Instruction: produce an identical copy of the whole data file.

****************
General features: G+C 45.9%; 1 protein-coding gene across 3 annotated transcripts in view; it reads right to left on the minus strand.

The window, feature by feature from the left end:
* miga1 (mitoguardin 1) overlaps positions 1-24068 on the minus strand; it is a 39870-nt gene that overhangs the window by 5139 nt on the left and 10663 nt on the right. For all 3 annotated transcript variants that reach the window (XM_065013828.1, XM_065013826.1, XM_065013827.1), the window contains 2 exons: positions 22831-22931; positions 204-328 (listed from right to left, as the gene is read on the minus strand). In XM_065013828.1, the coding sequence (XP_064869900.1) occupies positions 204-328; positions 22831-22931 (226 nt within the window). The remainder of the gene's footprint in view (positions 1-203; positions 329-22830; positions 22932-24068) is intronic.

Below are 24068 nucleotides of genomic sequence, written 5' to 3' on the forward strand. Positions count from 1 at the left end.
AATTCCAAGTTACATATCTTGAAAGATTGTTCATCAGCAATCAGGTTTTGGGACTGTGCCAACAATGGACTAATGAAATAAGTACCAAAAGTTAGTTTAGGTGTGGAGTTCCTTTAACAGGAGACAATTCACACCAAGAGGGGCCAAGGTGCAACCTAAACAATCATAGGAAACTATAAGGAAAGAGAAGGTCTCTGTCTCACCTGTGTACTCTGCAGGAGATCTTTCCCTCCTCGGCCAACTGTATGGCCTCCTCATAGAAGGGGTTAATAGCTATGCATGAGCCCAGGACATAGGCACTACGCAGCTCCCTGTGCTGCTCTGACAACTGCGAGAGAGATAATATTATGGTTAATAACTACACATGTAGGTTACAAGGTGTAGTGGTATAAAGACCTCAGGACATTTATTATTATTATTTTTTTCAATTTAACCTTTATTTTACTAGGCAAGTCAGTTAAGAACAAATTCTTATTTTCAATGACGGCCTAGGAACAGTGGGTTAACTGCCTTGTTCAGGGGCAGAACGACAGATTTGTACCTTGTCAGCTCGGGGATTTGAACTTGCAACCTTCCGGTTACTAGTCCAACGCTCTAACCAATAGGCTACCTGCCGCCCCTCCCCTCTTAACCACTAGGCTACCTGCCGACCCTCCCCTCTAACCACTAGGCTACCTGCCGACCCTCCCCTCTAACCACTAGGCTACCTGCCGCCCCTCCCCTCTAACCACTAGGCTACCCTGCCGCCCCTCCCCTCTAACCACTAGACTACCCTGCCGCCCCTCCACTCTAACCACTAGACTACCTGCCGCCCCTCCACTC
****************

General features: G+C 45.9%; 1 protein-coding gene across 3 annotated transcripts in view; it reads right to left on the minus strand.

The window, feature by feature from the left end:
* miga1 (mitoguardin 1) overlaps positions 1-24068 on the minus strand; it is a 39870-nt gene that overhangs the window by 5139 nt on the left and 10663 nt on the right. For all 3 annotated transcript variants that reach the window (XM_065013828.1, XM_065013826.1, XM_065013827.1), the window contains 2 exons: positions 22831-22931; positions 204-328 (listed from right to left, as the gene is read on the minus strand). In XM_065013828.1, the coding sequence (XP_064869900.1) occupies positions 204-328; positions 22831-22931 (226 nt within the window). The remainder of the gene's footprint in view (positions 1-203; positions 329-22830; positions 22932-24068) is intronic.

Below are 24068 nucleotides of genomic sequence, written 5' to 3' on the forward strand. Positions count from 1 at the left end.
AATTCCAAGTTACATATCTTGAAAGATTGTTCATCAGCAATCAGGTTTTGGGACTGTGCCAACAATGGACTAATGAAATAAGTACCAAAAGTTAGTTTAGGTGTGGAGTTCCTTTAACAGGAGACAATTCACACCAAGAGGGGCCAAGGTGCAACCTAAACAATCATAGGAAACTATAAGGAAAGAGAAGGTCTCTGTCTCACCTGTGTACTCTGCAGGAGATCTTTCCCTCCTCGGCCAACTGTATGGCCTCCTCATAGAAGGGGTTAATAGCTATGCATGAGCCCAGGACATAGGCACTACGCAGCTCCCTGTGCTGCTCTGACAACTGCGAGAGAGATAATATTATGGTTAATAACTACACATGTAGGTTACAAGGTGTAGTGGTATAAAGACCTCAGGACATTTATTATTATTATTTTTTTCAATTTAACCTTTATTTTACTAGGCAAGTCAGTTAAGAACAAATTCTTATTTTCAATGACGGCCTAGGAACAGTGGGTTAACTGCCTTGTTCAGGGGCAGAACGACAGATTTGTACCTTGTCAGCTCGGGGATTTGAACTTGCAACCTTCCGGTTACTAGTCCAACGCTCTAACCAATAGGCTACCTGCCGCCCCTCCCCTCTTAACCACTAGGCTACCTGCCGACCCTCCCCTCTAACCACTAGGCTACCTGCCGACCCTCCCCTCTAACCACTAGGCTACCTGCCGCCCCTCCCCTCTAACCACTAGGCTACCCTGCCGCCCCTCCCCTCTAACCACTAGACTACCCTGCCGCCCCTCCACTCTAACCACTAGACTACCTGCCGCCCCTCCACTC